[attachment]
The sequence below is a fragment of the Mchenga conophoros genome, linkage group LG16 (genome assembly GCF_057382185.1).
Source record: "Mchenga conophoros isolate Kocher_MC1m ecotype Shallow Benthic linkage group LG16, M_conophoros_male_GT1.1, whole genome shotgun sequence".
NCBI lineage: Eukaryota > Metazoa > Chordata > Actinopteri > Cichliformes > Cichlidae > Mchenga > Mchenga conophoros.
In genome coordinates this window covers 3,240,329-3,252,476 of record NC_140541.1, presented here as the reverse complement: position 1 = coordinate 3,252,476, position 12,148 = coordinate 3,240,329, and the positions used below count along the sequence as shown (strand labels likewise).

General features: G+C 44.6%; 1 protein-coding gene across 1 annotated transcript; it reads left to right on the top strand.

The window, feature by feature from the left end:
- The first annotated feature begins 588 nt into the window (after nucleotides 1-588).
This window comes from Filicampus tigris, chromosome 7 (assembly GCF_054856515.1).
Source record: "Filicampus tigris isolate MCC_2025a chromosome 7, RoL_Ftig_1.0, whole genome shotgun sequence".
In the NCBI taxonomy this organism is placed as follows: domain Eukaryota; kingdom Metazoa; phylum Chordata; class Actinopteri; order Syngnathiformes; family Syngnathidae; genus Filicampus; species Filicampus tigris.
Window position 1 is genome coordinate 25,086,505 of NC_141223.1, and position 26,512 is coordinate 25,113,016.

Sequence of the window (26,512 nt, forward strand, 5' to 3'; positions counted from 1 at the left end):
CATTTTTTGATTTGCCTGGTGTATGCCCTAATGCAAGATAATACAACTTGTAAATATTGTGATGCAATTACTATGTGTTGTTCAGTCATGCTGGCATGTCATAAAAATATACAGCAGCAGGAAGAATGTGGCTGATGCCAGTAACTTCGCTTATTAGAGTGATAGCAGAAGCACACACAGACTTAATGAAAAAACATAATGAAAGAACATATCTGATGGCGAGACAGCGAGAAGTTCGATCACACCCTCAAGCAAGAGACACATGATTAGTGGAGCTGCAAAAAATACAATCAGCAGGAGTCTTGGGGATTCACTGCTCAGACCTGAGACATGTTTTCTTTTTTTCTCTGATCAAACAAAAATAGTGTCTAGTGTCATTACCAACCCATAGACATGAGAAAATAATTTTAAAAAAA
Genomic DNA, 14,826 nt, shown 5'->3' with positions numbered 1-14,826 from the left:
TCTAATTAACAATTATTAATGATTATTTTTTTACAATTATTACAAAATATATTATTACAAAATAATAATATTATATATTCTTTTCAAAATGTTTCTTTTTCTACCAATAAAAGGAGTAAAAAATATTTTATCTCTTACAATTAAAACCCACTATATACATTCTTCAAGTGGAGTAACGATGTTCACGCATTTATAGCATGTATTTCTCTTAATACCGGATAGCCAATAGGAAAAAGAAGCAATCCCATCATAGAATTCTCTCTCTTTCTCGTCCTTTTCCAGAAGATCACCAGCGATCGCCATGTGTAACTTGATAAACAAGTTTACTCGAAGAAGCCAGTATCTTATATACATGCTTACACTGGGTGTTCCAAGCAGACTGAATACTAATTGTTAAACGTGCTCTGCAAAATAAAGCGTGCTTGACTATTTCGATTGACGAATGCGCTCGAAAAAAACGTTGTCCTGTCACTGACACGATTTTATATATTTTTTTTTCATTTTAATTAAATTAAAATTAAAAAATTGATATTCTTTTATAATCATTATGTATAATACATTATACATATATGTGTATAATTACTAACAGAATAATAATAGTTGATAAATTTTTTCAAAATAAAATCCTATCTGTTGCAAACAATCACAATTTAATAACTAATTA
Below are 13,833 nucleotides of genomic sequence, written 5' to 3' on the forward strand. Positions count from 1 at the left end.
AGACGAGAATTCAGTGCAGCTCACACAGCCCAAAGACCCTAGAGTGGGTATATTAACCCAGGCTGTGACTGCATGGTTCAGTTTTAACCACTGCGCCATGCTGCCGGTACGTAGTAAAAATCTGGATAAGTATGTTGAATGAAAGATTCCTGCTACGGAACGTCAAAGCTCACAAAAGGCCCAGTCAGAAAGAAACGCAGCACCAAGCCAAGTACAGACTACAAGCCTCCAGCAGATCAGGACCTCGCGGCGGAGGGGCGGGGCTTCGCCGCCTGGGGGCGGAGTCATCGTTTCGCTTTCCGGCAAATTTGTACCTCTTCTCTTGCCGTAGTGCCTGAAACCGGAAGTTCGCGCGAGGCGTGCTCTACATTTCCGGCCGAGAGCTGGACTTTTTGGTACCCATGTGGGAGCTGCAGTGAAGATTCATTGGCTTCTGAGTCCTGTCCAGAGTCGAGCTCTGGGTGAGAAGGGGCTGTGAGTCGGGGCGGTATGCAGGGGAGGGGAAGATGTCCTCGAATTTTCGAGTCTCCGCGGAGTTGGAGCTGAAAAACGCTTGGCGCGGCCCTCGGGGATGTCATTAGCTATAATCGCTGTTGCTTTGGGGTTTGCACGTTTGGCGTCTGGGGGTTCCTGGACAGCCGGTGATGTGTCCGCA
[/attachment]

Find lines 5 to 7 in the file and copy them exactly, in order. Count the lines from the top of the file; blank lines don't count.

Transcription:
General features: G+C 44.6%; 1 protein-coding gene across 1 annotated transcript; it reads left to right on the top strand.

The window, feature by feature from the left end:
- The first annotated feature begins 588 nt into the window (after nucleotides 1-588).